International Music Score Library Project

Last updated
IMSLP
Petrucci Music Library
IMSLP logo (2016).png
Screenshot
IMSLP main page 2016.png
IMSLP main page in January 2016
Type of site
Online library of sheet music
Available in
Owner Project Petrucci LLC (private company)
Created by Edward W. Guo (Feldmahler) [1]
Website imslp.org ; petruccilibrary.org
Alexa rank 4,976 [2]
Commercial Yes (subscription)
Registration Optional (required for contributing and unconstrained access)
Launched February 16, 2006;12 years ago (2006-02-16)
Current status Active
Content licence
Creative Commons Attribution-ShareAlike 4.0 International

The International Music Score Library Project (IMSLP), also known as the Petrucci Music Library after publisher Ottaviano Petrucci, is a subscription-based project for the creation of a virtual library of public-domain music scores. Since its launch on February 16, 2006, over 370,000 scores and 42,000 recordings for over 110,000 works by over 14,000 composers have been uploaded. Based on the wiki principle, the project uses MediaWiki software. Since June 6, 2010, the IMSLP has also included public domain and licensed recordings in its scope, to allow for study by ear.

Ottaviano Petrucci was an Italian printer. His Harmonice Musices Odhecaton, a collection of chansons printed in 1501, is commonly misidentified as the first book of sheet music printed from movable type. Actually that distinction belongs to the Roman printer Ulrich Han's Missale Romanum of 1476. Nevertheless, Petrucci's later work was extraordinary for the complexity of his white mensural notation and the smallness of his font, and he did in fact print the first book of polyphony using movable type. He also published numerous works by the most highly regarded composers of the Renaissance, including Josquin des Prez and Antoine Brumel.

The public domain consists of all the creative works to which no exclusive intellectual property rights apply. Those rights may have expired, been forfeited, expressly waived, or may be inapplicable.

Sheet music is a handwritten or printed form of music notation that uses modern musical symbols to indicate the pitches (melodies), rhythms or chords of a song or instrumental musical piece. Like its analogs – printed books or pamphlets in English, Arabic or other languages – the medium of sheet music typically is paper, although the access to musical notation since the 1980s has included the presentation of musical notation on computer screens and the development of scorewriter computer programs that can notate a song or piece electronically, and, in some cases, "play back" the notated music using a synthesizer or virtual instruments.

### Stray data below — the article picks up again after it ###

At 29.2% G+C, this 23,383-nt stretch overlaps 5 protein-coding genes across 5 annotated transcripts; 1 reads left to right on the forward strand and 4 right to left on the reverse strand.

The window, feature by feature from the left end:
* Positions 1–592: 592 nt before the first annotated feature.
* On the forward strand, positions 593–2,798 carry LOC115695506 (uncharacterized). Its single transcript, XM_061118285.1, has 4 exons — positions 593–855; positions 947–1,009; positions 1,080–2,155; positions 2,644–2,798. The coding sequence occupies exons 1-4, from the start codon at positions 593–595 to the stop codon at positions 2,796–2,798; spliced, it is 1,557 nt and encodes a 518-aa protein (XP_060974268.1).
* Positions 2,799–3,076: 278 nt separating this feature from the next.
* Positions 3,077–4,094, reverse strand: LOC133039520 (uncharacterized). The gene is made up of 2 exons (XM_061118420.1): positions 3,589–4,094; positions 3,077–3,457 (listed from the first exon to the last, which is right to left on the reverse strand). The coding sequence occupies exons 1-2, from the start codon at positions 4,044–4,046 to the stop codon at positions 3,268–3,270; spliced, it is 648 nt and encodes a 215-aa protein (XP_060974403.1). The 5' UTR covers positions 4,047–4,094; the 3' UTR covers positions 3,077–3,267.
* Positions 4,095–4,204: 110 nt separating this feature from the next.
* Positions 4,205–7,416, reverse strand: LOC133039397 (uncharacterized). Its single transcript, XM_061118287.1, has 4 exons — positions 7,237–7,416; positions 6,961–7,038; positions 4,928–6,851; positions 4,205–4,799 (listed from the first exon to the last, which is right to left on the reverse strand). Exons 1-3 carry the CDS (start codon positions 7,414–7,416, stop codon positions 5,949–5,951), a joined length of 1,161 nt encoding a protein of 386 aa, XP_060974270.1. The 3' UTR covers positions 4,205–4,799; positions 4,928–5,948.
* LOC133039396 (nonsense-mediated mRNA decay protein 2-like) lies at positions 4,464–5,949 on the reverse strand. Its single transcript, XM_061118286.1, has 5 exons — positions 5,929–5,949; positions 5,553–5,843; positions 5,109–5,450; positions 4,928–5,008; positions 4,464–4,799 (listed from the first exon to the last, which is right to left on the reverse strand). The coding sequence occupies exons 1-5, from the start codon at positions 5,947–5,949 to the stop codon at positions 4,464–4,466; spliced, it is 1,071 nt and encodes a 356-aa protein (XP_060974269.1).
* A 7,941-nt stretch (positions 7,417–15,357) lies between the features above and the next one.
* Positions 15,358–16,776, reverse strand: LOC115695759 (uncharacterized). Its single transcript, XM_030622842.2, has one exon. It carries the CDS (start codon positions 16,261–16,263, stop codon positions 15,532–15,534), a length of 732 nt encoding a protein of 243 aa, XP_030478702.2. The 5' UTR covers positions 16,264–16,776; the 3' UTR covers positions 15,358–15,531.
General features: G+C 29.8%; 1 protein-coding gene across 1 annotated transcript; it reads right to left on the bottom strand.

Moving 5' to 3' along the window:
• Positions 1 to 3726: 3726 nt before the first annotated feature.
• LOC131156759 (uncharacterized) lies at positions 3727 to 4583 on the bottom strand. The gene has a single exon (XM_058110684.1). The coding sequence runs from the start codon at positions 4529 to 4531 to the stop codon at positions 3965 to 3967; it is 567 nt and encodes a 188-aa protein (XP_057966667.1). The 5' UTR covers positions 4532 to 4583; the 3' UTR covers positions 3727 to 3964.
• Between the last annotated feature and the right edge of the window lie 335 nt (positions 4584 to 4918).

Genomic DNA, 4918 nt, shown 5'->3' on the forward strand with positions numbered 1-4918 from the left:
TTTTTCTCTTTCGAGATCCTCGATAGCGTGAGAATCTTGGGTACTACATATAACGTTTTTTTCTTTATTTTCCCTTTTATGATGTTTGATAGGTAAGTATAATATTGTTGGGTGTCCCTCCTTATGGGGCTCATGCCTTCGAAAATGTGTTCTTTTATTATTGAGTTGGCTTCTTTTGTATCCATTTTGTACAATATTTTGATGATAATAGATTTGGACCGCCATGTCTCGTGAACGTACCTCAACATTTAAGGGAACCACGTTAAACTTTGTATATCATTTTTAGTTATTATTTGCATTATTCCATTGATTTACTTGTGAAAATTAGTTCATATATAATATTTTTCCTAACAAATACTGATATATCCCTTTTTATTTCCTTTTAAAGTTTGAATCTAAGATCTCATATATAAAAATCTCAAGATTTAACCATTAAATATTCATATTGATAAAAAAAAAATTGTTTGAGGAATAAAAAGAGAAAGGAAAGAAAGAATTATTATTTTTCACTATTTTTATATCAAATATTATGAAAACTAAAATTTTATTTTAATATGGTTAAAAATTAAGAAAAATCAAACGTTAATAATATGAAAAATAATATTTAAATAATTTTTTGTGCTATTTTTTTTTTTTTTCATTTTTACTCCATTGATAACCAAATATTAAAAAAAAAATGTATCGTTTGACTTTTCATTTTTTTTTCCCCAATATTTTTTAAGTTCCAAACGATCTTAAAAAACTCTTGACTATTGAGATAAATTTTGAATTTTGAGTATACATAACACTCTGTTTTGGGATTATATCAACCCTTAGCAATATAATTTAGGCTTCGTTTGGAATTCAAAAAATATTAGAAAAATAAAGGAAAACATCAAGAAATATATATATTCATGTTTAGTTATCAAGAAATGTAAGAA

Contents

History

Overview

The site was launched on February 16, 2006. The library consists mainly of scans of old musical editions out of copyright. In addition, it admits scores by contemporary composers who wish to share their music with the world by releasing it under a Creative Commons license. One of the main projects of the IMSLP was the sorting and uploading of the complete works of Johann Sebastian Bach in the Bach-Gesellschaft Ausgabe (1851–99), a task that was completed on November 3, 2008. Besides J.S. Bach's complete public domain works, all public domain works of Ludwig van Beethoven, Johannes Brahms, Joseph Canteloube, Emmanuel Chabrier, Ernest Chausson, Frédéric Chopin, Joseph Haydn, Arcangelo Corelli, Claude Debussy, Vincent d'Indy, Paul Dukas, Gabriel Fauré, Pierre-Octave Ferroud, George Frideric Handel, Jean Huré, Albéric Magnard, Giovanni Pierluigi da Palestrina, Maurice Ravel, Albert Roussel, Erik Satie, Florent Schmitt, Franz Schubert, Robert Schumann, Alexander Scriabin and Jean Sibelius are available, as well as a large percentage of Wolfgang Amadeus Mozart, Franz Liszt, and the works of many others as well.[ citation needed ]

Image scanner device that optically scans images, printed text, handwriting, or an object, and converts it to a digital image

An image scanner—often abbreviated to just scanner, although the term is ambiguous out of context —is a device that optically scans images, printed text, handwriting or an object and converts it to a digital image. Commonly used in offices are variations of the desktop flatbed scanner where the document is placed on a glass window for scanning. Hand-held scanners, where the device is moved by hand, have evolved from text scanning "wands" to 3D scanners used for industrial design, reverse engineering, test and measurement, orthotics, gaming and other applications. Mechanically driven scanners that move the document are typically used for large-format documents, where a flatbed design would be impractical.